Sirens wailed in the distance as the last band-aid was applied, and emergency vehicles soon pulled up to the crash site. I dreaded having police officers confront the boys, who were still shaking from adrenaline and visibly upset, but the young officer that approached the porch surprised me. It was obvious just by looking at the skid marks in the road that the teens had been driving dangerously fast, and the man could have been justifiably angry with them. But he smiled, saying casually, “Man, it stinks when you wreck your truck! I remember the time I crashed my police car and had to tell my boss.” The nervous boys sighed audibly, recognizing a friend in a time of crisis.
A crew of city workers arrived to assess the damaged telephone pole and work to restore power to the neighborhood. The boys from the truck were escorted to the parking lot of the church next door, where they were examined and questioned by other emergency responders and eventually taken elsewhere. I don’t know what was said at that point, nor do I know what the mother’s response was when she received the news of her sons’ crash.
What I do know is that I saw great love in action that day. While I let fear cause me to hesitate to help two frightened young men, a petite woman–nearly a foot and a half shorter than the teens–dared to act in love, to step in and help in a difficult moment. She was likely just as intimidated by the size and strange behavior of those boys as I was, but she acted anyway. I also saw great love in the actions of the young police officer who chose to be kind to two youth who had acted foolishly. He was wise enough to know that a smile and friendly words would be far more effective in diffusing a tense situation than an angry lecture.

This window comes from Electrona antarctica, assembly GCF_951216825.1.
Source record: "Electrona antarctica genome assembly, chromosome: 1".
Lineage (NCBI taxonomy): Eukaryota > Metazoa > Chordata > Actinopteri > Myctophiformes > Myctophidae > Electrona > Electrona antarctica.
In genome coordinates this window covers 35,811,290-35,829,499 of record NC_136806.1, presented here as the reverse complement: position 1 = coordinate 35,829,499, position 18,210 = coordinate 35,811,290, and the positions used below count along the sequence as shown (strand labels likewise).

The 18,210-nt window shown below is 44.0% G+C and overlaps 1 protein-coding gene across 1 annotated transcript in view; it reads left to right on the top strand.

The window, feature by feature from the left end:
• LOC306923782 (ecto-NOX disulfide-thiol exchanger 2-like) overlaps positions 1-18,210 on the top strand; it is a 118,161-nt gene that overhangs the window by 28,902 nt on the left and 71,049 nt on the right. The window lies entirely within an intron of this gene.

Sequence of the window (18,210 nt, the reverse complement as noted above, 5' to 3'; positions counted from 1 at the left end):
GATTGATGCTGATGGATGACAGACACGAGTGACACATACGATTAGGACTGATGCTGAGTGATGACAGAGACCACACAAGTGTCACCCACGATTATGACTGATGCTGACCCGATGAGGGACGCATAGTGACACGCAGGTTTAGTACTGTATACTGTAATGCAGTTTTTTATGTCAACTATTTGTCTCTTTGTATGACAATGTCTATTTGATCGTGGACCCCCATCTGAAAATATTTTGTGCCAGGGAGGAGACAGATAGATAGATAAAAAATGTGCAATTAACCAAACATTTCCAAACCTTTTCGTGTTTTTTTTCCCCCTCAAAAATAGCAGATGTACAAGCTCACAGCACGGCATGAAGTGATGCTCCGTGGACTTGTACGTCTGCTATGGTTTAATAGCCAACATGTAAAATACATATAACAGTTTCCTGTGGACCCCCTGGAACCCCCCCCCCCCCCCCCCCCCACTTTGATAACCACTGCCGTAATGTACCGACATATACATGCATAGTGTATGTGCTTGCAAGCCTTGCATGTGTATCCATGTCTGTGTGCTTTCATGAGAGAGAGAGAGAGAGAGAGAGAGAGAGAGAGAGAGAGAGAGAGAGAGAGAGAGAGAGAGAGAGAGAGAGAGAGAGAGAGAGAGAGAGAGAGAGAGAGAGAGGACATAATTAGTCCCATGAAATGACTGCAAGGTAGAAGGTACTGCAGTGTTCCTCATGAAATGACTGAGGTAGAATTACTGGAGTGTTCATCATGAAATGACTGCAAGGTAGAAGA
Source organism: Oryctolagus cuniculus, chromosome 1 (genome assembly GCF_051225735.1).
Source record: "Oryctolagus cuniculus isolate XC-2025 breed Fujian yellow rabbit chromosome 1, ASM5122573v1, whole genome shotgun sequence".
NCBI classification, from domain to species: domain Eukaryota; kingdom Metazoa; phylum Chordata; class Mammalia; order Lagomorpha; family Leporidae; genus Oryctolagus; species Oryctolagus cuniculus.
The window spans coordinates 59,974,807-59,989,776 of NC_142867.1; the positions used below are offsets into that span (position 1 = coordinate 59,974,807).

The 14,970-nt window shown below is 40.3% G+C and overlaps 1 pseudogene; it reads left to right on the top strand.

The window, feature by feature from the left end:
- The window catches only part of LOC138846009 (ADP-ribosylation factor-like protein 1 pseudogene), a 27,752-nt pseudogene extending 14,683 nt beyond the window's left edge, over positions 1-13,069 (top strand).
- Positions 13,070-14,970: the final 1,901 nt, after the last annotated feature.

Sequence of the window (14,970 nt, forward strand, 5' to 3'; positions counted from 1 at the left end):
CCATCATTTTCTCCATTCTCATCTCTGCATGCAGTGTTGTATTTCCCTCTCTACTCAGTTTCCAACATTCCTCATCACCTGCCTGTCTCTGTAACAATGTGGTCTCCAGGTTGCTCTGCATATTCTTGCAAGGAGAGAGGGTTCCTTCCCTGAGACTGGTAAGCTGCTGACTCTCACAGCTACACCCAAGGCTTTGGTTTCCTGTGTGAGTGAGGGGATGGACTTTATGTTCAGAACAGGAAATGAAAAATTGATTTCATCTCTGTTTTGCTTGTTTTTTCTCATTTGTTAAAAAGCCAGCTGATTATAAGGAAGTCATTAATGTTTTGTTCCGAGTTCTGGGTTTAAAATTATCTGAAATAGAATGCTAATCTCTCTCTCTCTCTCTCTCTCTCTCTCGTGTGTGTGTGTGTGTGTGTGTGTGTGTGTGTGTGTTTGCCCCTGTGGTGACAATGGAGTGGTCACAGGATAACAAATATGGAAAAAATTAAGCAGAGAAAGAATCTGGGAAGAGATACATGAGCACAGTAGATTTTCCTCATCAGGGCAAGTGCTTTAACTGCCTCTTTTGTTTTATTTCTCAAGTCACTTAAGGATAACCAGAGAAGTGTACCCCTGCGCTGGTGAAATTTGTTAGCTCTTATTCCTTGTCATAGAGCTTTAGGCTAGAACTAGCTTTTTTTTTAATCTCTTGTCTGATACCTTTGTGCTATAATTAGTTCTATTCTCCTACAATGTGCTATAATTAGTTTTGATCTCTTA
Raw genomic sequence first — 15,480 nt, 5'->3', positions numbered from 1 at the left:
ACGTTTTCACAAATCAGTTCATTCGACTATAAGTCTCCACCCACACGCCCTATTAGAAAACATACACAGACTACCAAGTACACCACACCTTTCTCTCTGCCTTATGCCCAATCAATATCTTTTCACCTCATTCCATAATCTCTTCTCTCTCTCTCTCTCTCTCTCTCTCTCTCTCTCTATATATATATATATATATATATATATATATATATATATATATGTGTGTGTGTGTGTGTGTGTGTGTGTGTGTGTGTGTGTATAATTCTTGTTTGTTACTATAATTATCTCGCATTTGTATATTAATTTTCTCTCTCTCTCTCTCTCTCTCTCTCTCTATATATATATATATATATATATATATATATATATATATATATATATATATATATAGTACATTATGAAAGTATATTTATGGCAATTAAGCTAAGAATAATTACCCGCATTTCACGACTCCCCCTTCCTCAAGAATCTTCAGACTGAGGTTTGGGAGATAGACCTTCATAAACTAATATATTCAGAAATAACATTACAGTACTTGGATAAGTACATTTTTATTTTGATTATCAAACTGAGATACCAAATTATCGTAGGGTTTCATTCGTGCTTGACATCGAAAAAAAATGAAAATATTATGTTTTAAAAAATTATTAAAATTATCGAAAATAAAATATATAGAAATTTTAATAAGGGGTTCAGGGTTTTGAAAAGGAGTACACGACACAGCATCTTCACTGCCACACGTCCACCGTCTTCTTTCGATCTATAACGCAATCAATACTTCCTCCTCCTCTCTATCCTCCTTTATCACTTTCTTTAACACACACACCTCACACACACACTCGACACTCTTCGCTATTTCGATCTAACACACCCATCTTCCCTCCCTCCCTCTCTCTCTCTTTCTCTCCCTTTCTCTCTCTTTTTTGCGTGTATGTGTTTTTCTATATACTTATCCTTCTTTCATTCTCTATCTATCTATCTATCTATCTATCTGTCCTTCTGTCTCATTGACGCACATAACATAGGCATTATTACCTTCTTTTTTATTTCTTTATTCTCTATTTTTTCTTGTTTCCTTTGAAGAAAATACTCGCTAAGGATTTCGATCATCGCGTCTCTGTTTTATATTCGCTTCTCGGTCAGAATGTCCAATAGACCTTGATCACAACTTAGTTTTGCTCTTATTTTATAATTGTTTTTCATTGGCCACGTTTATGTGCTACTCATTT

I was so struck by the loving behavior of these two strangers that I shared their story with a group of women from my church, not knowing at that time that the story would inspire someone else. A few months later I received a phone call from my friend Heather, who had heard me relate this experience, and was eager to add another chapter to the story.